11 NBA Teams Set to Pay Luxury Tax
Eleven of the league's 30 teams will be paying the luxury tax this summer. That number would have been higher had New Orleans, Houston and Washington not all slipped under the threshold this month. (Washington got under at the last moment, literally: the Wizards traded Dominic McGuire to Sacramento just after the Thursday deadline. The Kings also figured in the Rockets and Hornets getting under the threshold.)
Between them, the 11 tax-paying teams will cough up a combined $119 million, barring substantial league suspensions the rest of the way. (Teams can take 50 percent of a player's pro-rated salary off the luxury tax bill for games in which players are suspended by the league. As such, suspensions to J.R. Smith and Rashard Lewis have been figured into this. The Gilbert Arenas and Javaris Crittenton suspensions helped get Washington under the tax threshold.) The non-tax teams don't split that entire pot, however. Each team gets 1/30th of the kitty, so those 19 franchises under the threshold can expect to receive roughly $3.98 million each. The league keeps the remaining $43.8 million; this money can be for the league's mysterious revenue sharing system, or for other league purposes. (Adam Silver needs a new mini-fridge!)
So who are these tax-payers?
Lakers: $21.42 million. The Lakers were not bashful about spending large last summer, re-upping Lamar Odom and giving Ron Artest the full mid-level exception despite already sitting over the tax line. If any team's behavior makes the argument for a steeper luxury tax that might actually deter insane spending, it's the Lakers.
Mavericks: $17.79 million. The streak is alive! Dallas has been a tax-payer every season since the luxury tax was created. Mark Cuban is never shy about shelling out bucks to get wins. Ask Jason Kidd and Shawn Marion.
Celtics: $14.98 million. Back in 2007, when the Celtics traded for Ray Allen and Kevin Garnett, they knew they'd be joining the tax club for the foreseeable future. Even though Allen's contract expires this summer, don't expect Boston to escape the tax next year: the threshold will be decreasing a decent amount, and the Celtics will need to replace Allen and some expiring-contract bench players, at the very least.
Cavaliers: $14.8 million. No surprise here: Danny Ferry has to pay a premium to get the type of players LeBron James needs to be surrounded with heading into the summer of 2010.
Knicks: $14.65 million. New York took on salary (and thus tax) this year to get further under the cap next year. Like Dallas, New York has paid the tax every year it's been collected. It could be different next season should the Knicks' big free agency plans fall through. (Or, the plans could fall through and the team could be forced to pay Tracy McGrady another $23 million.)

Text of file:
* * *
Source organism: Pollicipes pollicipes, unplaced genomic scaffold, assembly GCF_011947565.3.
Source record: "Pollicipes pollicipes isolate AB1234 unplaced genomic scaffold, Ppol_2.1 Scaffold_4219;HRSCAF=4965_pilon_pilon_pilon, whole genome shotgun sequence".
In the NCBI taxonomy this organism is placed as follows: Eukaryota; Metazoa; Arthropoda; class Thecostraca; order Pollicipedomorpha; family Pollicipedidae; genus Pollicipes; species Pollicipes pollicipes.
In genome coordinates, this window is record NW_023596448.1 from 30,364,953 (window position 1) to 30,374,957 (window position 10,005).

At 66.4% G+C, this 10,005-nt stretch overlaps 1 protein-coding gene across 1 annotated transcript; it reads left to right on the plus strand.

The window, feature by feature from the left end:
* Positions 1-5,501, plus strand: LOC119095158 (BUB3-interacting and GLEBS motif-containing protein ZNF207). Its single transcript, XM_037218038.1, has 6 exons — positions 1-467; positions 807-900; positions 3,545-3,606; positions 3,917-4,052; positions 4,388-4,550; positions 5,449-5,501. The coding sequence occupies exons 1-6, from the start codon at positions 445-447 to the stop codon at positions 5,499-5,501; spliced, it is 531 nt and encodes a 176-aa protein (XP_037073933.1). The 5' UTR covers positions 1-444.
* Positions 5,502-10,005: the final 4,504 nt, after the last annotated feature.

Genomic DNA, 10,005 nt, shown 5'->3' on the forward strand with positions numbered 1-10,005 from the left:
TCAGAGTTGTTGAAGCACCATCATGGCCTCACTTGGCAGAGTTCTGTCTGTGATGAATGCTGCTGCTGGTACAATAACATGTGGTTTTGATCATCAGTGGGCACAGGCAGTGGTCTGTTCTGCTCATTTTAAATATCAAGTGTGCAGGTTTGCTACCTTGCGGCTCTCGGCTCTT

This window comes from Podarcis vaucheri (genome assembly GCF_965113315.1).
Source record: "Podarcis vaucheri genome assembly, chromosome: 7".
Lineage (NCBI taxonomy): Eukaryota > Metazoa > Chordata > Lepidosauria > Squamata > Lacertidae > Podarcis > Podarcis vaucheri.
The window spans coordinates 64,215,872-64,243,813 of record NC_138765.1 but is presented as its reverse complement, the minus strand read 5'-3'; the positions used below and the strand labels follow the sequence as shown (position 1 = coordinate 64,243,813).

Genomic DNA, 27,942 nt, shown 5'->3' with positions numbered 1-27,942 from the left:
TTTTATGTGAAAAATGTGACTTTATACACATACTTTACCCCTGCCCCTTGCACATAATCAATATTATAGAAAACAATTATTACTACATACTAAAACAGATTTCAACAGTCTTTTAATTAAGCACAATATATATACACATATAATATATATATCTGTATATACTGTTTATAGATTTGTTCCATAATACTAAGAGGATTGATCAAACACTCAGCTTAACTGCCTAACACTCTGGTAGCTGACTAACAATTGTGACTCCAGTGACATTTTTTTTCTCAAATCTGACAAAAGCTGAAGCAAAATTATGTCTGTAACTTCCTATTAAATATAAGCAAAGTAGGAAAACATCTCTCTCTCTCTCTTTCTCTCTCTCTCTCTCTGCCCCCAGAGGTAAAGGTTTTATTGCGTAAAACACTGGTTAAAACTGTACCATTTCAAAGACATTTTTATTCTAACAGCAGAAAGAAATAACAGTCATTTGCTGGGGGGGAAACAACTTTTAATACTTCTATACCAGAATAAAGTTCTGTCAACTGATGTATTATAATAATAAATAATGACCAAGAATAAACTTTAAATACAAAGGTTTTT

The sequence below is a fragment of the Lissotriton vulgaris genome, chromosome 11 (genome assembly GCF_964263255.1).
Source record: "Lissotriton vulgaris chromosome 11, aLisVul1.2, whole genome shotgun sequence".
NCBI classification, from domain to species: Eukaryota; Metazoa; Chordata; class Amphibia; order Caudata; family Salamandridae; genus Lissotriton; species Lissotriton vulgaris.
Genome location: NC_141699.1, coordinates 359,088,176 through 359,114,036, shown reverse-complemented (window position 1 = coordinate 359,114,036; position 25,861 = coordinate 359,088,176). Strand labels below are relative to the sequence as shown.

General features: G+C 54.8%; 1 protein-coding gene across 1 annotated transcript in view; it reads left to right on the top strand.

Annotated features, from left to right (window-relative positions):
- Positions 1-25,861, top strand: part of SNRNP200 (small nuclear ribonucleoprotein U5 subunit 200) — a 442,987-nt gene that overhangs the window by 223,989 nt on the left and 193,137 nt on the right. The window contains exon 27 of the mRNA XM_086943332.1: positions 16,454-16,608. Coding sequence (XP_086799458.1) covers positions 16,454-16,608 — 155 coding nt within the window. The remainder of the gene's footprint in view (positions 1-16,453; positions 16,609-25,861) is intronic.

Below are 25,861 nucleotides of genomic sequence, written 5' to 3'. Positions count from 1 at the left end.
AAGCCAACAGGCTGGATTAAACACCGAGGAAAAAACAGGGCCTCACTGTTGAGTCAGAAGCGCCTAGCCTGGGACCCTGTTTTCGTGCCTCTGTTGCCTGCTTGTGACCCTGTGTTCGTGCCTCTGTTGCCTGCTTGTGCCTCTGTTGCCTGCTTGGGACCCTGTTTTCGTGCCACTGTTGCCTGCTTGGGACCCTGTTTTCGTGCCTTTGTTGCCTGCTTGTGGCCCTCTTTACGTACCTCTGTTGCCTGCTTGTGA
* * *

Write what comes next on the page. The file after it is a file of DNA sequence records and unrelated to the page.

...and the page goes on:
Magic: $12.07 million and Spurs: $8.853 million. Orlando and San Antonio wanted to make a run at a title this season, and had to pick up marquee players off the trading block to do so. Neither acquisition (Vince Carter and Richard Jefferson, respectively) has worked out aces, but regret doesn't seem to be in play: the Magic are still excellent, and S.A. had little choice but to swing for the fences with Manu Ginobili wearing down and Tim Duncan getting closer to "old."
Nuggets: $5.19 million. Denver reportedly had to pass on a few big man options in the run-up to the deadline because of the tax bill. But at least the team didn't have to sell anyone off at a discount to get under.
Suns: $5.01 million. I think we can put the argument Suns owner Robert Sarver is cheap to bed. This isn't a title contender, and Sarver is shelling out about $80 million in payroll (including the tax).
Heat: $2.83 million. Upset of the year: Miami didn't find a taker for Dorell Wright! Wright, who averages 19 minutes a game in his sixth season with the Heat, makes $2.88 million this season, and has an expiring contract. Figuring the tax paid on Wright's salary ($2.83 million), his salary for the rest of the season ($995,000, assuming a six-game playoff run for Miami) and the missed opportunity of a pay-out for the Heat ($3.98 million), keeping Wright past the deadline essentially cost Miami $7.8 million. If the Heat could have gotten, say, Oklahoma City to take Wright off their hands for $3 million -- the maximum amount of cash allowed to be transferred in any trade -- the Heat would have still come out ahead, saving $1 million in tax and collecting the $3.98 million in non-tax pay-out. The Thunder would have netted $2 million after accounting for Wright's salary the rest of the season, and the Heat would have netted $5 million. Assuming the Thunder would have been game for something like that (I don't know many people who turn down a free $2 million), Miami decided 30 games of Wright was worth a whole lot more than the $2.88 million he'll actually make this season.
Jazz: $1.99 million. Utah shed Ronnie Brewer for tax considerations and a draft pick at the deadline. Had they kept Brewer and shed Kyle Korver, the Jazz would have erased its tax bill and earned the $3.98 million league pay-out. But the Memphis pick could be worth something, and Korver (making more than $5 million this season) is tougher to move than Brewer or Wright. We should all be amazed Kevin O'Connor shrunk the tax bill by this much after the Carlos Boozer flip-flop and Portland's mean-spirited toxic offer sheet to Paul Millsap. (I'd be more congratulatory if O'Connor didn't make a big fuss a month ago about how he wasn't going to make deals just to cut costs ... only to lose a starter in Brewer for that very reason.)